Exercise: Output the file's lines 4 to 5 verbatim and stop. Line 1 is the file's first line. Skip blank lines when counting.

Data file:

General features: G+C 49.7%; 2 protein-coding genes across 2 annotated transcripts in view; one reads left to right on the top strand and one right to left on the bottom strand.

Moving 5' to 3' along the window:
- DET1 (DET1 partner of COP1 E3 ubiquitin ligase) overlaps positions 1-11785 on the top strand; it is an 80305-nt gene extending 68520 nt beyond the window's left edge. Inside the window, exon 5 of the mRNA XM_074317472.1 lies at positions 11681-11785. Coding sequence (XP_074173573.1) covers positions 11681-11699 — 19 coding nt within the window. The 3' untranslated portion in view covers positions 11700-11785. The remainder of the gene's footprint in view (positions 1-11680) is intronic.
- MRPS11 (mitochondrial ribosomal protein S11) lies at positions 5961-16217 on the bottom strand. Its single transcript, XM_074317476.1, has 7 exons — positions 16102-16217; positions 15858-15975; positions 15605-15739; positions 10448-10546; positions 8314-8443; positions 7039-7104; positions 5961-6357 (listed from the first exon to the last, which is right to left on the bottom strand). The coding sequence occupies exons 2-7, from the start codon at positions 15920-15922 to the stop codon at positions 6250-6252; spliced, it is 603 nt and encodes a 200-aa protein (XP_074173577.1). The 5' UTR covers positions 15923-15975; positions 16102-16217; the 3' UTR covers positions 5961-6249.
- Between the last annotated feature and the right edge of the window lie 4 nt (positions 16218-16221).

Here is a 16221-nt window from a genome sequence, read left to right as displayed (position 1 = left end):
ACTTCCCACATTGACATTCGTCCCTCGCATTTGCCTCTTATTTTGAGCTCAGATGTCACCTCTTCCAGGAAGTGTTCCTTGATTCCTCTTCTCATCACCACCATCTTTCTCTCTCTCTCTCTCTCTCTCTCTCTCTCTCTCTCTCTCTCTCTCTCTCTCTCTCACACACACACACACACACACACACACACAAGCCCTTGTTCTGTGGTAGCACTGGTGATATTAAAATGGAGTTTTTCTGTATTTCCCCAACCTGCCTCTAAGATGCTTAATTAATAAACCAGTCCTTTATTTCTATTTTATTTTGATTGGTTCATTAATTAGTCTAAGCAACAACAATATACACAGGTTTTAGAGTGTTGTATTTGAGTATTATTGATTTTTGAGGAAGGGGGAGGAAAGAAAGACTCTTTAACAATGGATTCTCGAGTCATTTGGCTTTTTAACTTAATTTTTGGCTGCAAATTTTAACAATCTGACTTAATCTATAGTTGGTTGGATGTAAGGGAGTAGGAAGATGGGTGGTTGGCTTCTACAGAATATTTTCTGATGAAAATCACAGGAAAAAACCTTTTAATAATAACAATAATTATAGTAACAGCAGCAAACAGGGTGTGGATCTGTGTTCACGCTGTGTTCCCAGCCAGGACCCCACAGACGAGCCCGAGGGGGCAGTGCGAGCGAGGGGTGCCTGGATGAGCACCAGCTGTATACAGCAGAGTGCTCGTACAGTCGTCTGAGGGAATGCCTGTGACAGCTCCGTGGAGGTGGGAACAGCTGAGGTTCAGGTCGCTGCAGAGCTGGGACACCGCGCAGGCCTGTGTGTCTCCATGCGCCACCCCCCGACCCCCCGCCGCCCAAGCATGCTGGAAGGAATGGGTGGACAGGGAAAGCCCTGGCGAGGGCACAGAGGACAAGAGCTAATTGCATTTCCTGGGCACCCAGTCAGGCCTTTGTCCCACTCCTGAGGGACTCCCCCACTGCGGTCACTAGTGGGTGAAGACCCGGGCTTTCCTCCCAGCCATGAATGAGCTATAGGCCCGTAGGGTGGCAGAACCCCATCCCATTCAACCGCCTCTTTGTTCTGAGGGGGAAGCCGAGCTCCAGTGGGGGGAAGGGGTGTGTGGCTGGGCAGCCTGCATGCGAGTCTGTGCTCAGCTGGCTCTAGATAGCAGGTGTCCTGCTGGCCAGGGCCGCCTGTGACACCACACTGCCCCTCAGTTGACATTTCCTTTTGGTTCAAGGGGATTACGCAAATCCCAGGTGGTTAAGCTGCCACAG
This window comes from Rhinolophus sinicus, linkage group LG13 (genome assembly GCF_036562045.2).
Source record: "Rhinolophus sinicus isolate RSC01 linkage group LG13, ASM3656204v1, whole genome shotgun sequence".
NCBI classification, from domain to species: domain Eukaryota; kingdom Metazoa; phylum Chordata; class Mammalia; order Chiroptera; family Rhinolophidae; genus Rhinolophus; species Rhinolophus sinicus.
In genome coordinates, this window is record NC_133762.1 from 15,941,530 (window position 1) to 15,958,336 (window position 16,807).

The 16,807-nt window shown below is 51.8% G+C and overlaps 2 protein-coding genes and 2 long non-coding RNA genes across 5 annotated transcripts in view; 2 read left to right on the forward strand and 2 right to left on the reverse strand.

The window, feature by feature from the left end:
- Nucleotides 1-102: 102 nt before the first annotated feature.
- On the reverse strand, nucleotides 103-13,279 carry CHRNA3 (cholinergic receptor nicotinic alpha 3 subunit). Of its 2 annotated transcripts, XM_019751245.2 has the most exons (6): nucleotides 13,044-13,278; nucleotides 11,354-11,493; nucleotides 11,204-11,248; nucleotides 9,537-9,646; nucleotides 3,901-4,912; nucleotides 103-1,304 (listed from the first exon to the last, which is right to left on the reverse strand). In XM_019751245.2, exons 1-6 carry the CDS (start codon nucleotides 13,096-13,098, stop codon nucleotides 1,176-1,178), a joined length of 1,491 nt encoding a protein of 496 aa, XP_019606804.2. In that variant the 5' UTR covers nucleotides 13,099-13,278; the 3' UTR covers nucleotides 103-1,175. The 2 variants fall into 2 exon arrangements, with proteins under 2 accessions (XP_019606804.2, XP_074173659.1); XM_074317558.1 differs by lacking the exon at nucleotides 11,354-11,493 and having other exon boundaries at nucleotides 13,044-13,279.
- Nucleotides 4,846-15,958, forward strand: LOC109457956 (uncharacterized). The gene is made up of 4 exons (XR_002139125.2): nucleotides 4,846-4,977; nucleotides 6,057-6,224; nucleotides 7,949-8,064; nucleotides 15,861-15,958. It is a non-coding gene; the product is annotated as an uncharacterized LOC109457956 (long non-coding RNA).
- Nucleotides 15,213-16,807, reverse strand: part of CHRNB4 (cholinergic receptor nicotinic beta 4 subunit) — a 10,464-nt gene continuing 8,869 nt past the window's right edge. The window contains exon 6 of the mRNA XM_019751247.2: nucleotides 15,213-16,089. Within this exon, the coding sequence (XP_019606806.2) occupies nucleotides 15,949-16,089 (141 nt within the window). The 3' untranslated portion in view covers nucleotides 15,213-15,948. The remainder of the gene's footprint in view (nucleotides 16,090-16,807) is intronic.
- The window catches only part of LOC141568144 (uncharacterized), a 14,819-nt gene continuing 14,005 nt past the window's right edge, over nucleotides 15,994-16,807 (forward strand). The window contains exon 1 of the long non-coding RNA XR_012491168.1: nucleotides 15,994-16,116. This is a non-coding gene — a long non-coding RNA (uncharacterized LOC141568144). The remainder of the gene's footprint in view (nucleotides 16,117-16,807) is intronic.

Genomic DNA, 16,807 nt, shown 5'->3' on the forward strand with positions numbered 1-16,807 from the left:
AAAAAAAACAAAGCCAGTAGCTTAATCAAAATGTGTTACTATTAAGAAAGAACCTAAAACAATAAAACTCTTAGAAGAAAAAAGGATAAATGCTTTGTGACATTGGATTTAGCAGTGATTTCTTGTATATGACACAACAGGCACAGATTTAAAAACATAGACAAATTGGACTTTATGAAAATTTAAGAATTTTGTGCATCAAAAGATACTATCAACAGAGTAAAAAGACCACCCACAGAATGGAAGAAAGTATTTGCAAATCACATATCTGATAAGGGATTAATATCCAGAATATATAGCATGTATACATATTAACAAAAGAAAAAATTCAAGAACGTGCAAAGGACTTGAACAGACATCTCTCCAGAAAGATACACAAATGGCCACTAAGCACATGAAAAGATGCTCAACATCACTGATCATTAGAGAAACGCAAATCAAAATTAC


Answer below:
- MRPS11 (mitochondrial ribosomal protein S11) lies at positions 5961-16217 on the bottom strand. Its single transcript, XM_074317476.1, has 7 exons — positions 16102-16217; positions 15858-15975; positions 15605-15739; positions 10448-10546; positions 8314-8443; positions 7039-7104; positions 5961-6357 (listed from the first exon to the last, which is right to left on the bottom strand). The coding sequence occupies exons 2-7, from the start codon at positions 15920-15922 to the stop codon at positions 6250-6252; spliced, it is 603 nt and encodes a 200-aa protein (XP_074173577.1). The 5' UTR covers positions 15923-15975; positions 16102-16217; the 3' UTR covers positions 5961-6249.
- Between the last annotated feature and the right edge of the window lie 4 nt (positions 16218-16221).